Americans have been betrayed because, although the cold war is over and there is no longer the threat of communism to justify the subversion of trillions of dollars to the military budget, the theft of national wealth continues at the expense of children and the old, of those who are sick, homeless or unemployed. This has destroyed the expectation that after the fall of the Soviet Union there would be a peace dividend of prosperity for all.

But the ultimate betrayal is of the young, sent to war with grandiose promises and false words about freedom and democracy, duty and patriot ism. Americans are not historically literate enough to remember that these promises and lies began far back in the past of the US. Young men - boys, for the armies of the world have always been made up of boys - were enticed into the Revolutionary army of the Founding Fathers by the grand words of the Declaration of Independence. But they were mistreated, barefoot and in rags while their officers lived in luxury and merchants made war profits. Thousands mutinied and some were executed by order of General Washington. After the war a rebellion of western Massachusetts farmers, many of them veterans, against the foreclosure of their farms was put down by force.

When soldiers realise they have been betrayed they rebel. Thousands deserted in the Mexican war; in the Civil War many resented the rich buying themselves out of the obligation to serve and resented the financiers who profited. Black soldiers who joined the Union army and were decisive in its victory came home to poverty and racism.

Soldiers returning from the first world war, many crippled and shell-shocked, were hit by the depression just over a decade later; unemployed, with their families hungry, they descended on Washington - 20,000, from all over the US, pitched tents across the Potomac from the capital and demanded that Congress pay the bonus it had promised. The army was called out and they were dispersed with teargas.

The veterans of the second world war were the beneficiaries of the GI Bill of Rights, entitled to free college educations, low interest mortgages and life insurance, perhaps to wipe out the ugly memory of the earlier veterans, or perhaps as a result of the euphoria of the great victory over fascism. But the veterans of Vietnam came home to find that the government that sent them to an immoral, fruitless war, leaving so many wounded in body and mind, wanted to forget about them. During that war the US sprayed large areas of Vietnam with the chemical defoliant Agent Orange, bequeathing the Vietnamese hundreds of thousands of deaths and birth defects. US troops were also exposed and many of them, aware of their sickness and their children's birth defects, asked the Veterans Administration (VA) for help. The US government denied responsibility. A suit against Dow Chemical, which made the defoliant, was settled out of court for $180m, each family receiving $1,000: that suggests that more than 100,000 families claimed.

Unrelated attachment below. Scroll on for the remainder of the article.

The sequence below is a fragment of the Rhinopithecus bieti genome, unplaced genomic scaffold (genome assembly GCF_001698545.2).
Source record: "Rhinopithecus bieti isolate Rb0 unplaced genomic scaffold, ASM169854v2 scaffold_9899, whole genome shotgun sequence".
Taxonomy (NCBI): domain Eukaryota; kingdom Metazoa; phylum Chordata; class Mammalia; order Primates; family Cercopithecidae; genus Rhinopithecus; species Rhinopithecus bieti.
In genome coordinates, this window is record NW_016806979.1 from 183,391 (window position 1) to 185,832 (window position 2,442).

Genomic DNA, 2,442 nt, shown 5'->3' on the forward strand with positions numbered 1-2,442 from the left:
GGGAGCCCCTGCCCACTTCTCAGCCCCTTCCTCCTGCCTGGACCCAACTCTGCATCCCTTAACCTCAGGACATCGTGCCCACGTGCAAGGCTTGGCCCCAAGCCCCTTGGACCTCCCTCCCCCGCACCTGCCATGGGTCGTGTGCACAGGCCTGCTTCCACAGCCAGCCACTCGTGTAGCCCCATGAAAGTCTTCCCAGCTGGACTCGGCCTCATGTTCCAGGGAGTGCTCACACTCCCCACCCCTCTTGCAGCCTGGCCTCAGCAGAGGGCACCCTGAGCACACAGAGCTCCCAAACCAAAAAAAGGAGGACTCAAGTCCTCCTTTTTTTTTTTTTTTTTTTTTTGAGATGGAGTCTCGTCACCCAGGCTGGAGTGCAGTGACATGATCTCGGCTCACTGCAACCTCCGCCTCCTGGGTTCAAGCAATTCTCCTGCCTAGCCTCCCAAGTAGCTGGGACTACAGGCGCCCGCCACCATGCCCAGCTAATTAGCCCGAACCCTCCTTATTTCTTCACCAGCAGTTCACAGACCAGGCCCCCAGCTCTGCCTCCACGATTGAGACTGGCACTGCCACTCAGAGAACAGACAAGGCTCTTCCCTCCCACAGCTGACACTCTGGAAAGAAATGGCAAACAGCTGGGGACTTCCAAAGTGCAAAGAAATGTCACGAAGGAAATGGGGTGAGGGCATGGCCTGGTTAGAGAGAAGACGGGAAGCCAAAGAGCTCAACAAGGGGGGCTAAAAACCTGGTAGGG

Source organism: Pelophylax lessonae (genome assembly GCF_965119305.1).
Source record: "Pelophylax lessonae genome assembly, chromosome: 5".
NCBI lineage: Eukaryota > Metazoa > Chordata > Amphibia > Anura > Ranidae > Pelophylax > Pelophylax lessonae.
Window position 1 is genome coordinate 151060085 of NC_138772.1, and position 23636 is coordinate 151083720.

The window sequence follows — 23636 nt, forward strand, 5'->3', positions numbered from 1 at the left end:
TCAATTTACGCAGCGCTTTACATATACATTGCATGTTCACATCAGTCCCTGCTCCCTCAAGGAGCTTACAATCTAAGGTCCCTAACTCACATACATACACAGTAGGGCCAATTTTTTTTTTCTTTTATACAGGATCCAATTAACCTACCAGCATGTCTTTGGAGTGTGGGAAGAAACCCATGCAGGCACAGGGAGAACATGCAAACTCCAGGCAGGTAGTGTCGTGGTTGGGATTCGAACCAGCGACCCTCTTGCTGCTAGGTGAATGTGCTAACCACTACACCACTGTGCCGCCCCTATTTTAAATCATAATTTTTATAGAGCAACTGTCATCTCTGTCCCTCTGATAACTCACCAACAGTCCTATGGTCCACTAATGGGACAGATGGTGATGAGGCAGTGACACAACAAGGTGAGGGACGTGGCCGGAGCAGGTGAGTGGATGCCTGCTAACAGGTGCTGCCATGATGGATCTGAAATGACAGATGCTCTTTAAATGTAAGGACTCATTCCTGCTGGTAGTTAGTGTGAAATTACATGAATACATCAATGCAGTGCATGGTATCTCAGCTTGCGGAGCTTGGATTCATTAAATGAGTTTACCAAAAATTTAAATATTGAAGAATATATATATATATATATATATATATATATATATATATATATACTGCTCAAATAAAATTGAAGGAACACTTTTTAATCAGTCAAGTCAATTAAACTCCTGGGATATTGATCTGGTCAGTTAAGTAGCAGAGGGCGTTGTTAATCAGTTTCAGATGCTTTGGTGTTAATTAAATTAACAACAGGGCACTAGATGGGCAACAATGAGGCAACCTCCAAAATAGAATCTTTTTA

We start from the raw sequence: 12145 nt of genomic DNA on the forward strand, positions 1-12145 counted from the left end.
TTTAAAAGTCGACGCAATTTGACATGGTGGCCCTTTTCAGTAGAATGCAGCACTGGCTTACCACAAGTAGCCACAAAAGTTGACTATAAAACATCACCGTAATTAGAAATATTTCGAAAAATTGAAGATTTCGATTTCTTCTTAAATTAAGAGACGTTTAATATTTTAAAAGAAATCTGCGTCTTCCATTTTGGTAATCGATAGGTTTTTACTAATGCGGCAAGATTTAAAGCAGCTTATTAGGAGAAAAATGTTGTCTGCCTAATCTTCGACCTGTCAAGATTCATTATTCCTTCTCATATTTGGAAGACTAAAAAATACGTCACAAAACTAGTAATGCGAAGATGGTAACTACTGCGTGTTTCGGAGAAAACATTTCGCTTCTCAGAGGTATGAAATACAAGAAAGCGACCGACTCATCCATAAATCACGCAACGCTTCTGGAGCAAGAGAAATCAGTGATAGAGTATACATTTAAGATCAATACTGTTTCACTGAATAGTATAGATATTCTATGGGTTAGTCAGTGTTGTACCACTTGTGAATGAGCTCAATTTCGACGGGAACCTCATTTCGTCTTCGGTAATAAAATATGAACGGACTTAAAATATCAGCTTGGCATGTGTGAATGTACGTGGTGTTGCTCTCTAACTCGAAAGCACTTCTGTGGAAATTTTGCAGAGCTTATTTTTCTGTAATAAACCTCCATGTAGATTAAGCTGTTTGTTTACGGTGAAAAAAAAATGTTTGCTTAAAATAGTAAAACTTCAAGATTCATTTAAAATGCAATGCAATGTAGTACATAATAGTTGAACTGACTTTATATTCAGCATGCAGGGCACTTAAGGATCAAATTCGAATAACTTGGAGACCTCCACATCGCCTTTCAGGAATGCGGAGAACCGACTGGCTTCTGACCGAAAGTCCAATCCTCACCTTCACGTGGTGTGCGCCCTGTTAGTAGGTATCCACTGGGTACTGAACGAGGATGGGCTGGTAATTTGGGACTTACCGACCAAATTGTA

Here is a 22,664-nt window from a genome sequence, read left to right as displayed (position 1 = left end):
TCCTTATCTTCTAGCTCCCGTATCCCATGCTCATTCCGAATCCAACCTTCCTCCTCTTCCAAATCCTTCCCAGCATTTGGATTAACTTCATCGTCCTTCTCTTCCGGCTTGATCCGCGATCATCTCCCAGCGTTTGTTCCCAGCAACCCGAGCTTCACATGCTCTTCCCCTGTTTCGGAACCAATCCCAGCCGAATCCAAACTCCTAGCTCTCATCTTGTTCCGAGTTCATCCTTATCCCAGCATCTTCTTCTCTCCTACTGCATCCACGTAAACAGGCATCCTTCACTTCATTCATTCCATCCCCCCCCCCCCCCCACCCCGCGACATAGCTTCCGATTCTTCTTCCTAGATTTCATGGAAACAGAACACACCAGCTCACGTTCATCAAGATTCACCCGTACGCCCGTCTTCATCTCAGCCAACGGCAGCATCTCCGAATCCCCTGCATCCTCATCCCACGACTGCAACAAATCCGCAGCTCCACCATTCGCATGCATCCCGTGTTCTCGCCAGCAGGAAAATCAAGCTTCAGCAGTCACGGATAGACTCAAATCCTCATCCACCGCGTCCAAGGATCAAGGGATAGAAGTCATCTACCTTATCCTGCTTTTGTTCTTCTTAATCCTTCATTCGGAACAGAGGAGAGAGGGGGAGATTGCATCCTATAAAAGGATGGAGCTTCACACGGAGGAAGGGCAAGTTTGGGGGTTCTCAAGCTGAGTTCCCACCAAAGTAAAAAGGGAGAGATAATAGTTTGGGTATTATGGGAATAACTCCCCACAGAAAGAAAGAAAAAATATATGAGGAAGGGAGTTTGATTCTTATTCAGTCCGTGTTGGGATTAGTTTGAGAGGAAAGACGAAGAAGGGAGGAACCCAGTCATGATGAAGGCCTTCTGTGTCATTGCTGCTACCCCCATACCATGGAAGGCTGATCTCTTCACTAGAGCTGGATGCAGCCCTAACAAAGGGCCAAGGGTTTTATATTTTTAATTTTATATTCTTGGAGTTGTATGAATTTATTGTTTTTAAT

The US government pours billions of dollars into war but has no money to take care of Vietnam veterans, homeless or in VA hospitals, suffering from mental disorders and vulnerable to suicide. Theirs is a bitter legacy.

The US government was proud that, though 100,000 Iraqis may have died in the 1991 Gulf war, there were only 148 US battle casualties. It has concealed from the public that 206,000 Gulf veterans filed claims with the VA for injuries and illnesses; 8,300 veterans have died and the VA has recognised 160,000 claims for disability.

The betrayal of military personnel continues in the war on terrorism. The promises that the US soldiers would be greeted as liberators have disintegrated; soldiers die daily in guerrilla warfare that lets them know they are not wanted in Iraq. An article in the Christian Science Monitor last year quoted an officer in the 3rd Infantry Division in Iraq: "The level of morale for most soldiers that I've seen has hit rock bottom."

Those who return alive but maimed find that the Bush administration has cut funds for veterans. His State of the Union address, while thanking those serving in Iraq, continued his policy of ignoring the wounded in this increasingly unpopular war. He paid a quick, well-publicised Thanksgiving visit to Iraq. An army nurse in Landstuhl, Germany, where casualties from the war are treated, later wrote : "My Bush Thanksgiving was a little different. I spent it at the hospital taking care of a young West Point lieutenant wounded in Iraq. When he pressed his fists into his eyes and rocked his head back and forth he looked like a little boy. They all do, all 19 on the ward that day, some missing limbs, eyes . . . It's too bad Bush didn't add us to his holiday agenda. The men said the same, but you'll never read that in the paper."

Jeremy Feldbusch's home, Blairsville, an old coal-mining town of 3,600, held a parade for him and the mayor honoured him. In Dalton Trumbo's novel Johnny Got His Gun there is a blind, limbless soldier who lies on his cot, unable to speak or hear, remembering his hometown giving him a send-off with speeches about fighting for liberty and democracy. He learns how to communicate by tapping morse code with his head and asks the authorities to take him to schools to show children what war is like. But they do not respond. "In one terrible moment he saw the whole thing. They wanted only to forget him." The new veterans ask that we don't forget.

* Howard Zinn is a historian, professor emeritus at Boston University and author whose works include 'A People's History of the United States' (Harper Collins, New York, 2003) and 'You Can't Be Neutral on a Moving Train: A Personal History of Our Times' (Beacon Press, Boston, 1994)

Original text in English

ALL RIGHTS RESERVED © 1997-2004 Le Monde diplomatique